To listen to this post in French, click below
Some time ago, Walt at Another American in France, in his Kitchen Collection, posted a photo of fancy corn picks and it reminded me of the corn we had when I was a little girl.
In fact, no other family that I know of ate corn at the time. It was the sort of food that Gitta, my mother knew from her youth in Poland. She always said how difficult it was to find corn on the cob at the open air market near our flat. There would be very little and she’d buy as much as she could, because everyone at home just loved corn on the cob.
She always told us how people at the market asked her how she cooked the corn. They’d say things like
Le maïs, c’est pour les vaches ! Meaning, but corn is for cows, not people!
We had one of those big tall stewpots, that she only used to boil corn or lobsters, and she’d fill it up with salted water and pile up the cobs in it.
I remember that she kept some of the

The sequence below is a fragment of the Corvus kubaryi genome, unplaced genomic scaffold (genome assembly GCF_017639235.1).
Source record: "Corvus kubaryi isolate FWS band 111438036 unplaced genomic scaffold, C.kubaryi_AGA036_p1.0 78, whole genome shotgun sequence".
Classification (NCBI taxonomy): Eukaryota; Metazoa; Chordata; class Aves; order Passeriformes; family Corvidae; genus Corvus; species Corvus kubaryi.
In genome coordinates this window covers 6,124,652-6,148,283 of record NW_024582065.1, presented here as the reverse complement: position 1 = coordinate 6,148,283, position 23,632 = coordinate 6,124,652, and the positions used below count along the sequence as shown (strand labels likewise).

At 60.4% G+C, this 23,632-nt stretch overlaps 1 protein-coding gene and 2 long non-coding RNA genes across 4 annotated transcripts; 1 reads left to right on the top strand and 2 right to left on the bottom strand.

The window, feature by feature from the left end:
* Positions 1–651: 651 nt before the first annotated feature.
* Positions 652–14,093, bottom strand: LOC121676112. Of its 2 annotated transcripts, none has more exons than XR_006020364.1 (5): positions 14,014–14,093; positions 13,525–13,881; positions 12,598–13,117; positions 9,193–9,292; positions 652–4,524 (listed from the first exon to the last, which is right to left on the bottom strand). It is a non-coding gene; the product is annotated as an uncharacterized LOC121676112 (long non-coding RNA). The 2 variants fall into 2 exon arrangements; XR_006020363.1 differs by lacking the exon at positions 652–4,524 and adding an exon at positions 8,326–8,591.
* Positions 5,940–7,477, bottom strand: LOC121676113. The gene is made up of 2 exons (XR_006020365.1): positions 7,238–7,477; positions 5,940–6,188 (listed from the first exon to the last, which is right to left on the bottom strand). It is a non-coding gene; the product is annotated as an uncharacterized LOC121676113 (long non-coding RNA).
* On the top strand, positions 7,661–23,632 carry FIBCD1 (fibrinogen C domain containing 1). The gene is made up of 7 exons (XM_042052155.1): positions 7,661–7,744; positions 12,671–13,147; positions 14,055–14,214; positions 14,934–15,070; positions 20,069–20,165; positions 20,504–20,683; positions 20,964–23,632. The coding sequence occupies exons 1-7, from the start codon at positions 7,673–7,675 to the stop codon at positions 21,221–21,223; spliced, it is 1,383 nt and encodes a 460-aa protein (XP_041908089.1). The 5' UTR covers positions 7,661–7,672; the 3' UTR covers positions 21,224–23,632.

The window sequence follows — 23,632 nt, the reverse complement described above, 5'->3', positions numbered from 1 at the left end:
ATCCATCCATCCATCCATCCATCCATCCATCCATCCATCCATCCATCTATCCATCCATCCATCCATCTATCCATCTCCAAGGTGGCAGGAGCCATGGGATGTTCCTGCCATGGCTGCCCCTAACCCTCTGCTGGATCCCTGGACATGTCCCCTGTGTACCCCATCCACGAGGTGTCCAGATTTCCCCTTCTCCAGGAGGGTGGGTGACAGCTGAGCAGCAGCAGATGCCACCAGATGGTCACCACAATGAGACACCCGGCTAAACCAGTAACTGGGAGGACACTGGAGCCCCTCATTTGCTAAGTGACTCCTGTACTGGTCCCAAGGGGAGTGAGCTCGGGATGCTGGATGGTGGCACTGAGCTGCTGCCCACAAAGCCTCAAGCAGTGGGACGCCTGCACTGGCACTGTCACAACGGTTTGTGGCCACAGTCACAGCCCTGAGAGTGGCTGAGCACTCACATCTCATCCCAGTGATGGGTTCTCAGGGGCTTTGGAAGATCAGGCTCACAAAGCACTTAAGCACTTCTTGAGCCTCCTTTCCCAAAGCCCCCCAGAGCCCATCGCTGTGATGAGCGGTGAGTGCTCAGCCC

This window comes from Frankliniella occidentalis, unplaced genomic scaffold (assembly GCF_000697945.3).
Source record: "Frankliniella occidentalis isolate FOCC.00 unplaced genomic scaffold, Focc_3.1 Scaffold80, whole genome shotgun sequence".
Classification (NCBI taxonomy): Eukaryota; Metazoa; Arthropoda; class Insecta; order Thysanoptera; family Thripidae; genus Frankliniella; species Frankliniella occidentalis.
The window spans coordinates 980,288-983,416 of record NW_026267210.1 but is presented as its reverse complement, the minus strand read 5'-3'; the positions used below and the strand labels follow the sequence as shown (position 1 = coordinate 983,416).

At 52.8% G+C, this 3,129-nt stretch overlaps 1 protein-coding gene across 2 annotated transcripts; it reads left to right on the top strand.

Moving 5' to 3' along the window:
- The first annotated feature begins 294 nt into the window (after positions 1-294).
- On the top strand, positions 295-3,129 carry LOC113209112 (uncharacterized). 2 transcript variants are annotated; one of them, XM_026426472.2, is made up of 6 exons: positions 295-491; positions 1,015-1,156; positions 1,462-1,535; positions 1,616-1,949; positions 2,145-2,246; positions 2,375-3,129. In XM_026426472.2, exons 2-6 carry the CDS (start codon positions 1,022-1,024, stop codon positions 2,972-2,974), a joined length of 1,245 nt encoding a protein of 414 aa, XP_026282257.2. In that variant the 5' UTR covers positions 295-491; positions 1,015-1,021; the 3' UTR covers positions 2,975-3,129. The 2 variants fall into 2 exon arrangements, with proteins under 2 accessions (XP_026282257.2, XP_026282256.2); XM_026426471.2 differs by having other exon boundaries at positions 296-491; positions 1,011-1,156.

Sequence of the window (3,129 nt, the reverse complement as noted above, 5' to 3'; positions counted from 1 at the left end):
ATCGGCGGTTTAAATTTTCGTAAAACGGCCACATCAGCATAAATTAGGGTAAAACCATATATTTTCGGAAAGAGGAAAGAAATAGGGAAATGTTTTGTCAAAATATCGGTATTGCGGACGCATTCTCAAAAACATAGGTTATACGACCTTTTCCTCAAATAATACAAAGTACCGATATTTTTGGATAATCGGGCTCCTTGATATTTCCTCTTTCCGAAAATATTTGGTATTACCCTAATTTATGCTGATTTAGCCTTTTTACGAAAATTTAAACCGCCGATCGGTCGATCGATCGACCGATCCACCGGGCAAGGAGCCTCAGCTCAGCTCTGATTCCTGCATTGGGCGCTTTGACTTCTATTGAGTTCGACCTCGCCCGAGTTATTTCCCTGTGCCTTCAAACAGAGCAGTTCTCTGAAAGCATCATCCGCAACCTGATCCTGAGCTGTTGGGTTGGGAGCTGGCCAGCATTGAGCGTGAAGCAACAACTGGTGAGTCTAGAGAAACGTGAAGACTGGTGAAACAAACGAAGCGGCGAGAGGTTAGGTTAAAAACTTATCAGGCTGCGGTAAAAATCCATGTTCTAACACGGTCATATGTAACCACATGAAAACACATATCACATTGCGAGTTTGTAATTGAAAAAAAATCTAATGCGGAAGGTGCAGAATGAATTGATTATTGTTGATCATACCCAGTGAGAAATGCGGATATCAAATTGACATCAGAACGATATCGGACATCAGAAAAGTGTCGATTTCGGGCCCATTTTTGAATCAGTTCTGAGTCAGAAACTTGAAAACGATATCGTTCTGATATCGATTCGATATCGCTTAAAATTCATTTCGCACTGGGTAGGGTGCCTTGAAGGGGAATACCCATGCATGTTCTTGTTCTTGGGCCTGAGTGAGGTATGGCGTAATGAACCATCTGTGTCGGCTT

leaves husks and beards??? silks and put them in the pot to boil with the cobs. She said that it made the corn taste better. And then the mixture would boil for what seemed to be hours. And the house was filled with the fragrance of the corn.
In those days, corn would make the meal, and we just powdered the corn with salt, and then would have cheese and probably grapes, since this was traditionally in September. There were no fancy corn picks, and as the cobs were boiling hot, we’d use paper napkins to protect our fingers, instead of waiting for them to cool down.
Years later, when I spent two years in Champaign-Urbana, Illinois, I found that people boiled their corn for a very short time, but then, the sweet corn that we had there was quite different from anything we have in this country.
Tasty memories indeed.
- The photo was taken by El Ramon, one of the best squaredcircle people on flickr
- You might want to have a look at my French blog, no need to understand a word of French for that, to see some of my turkey photos, but at your own risk, and if you can take some ugliness 🙂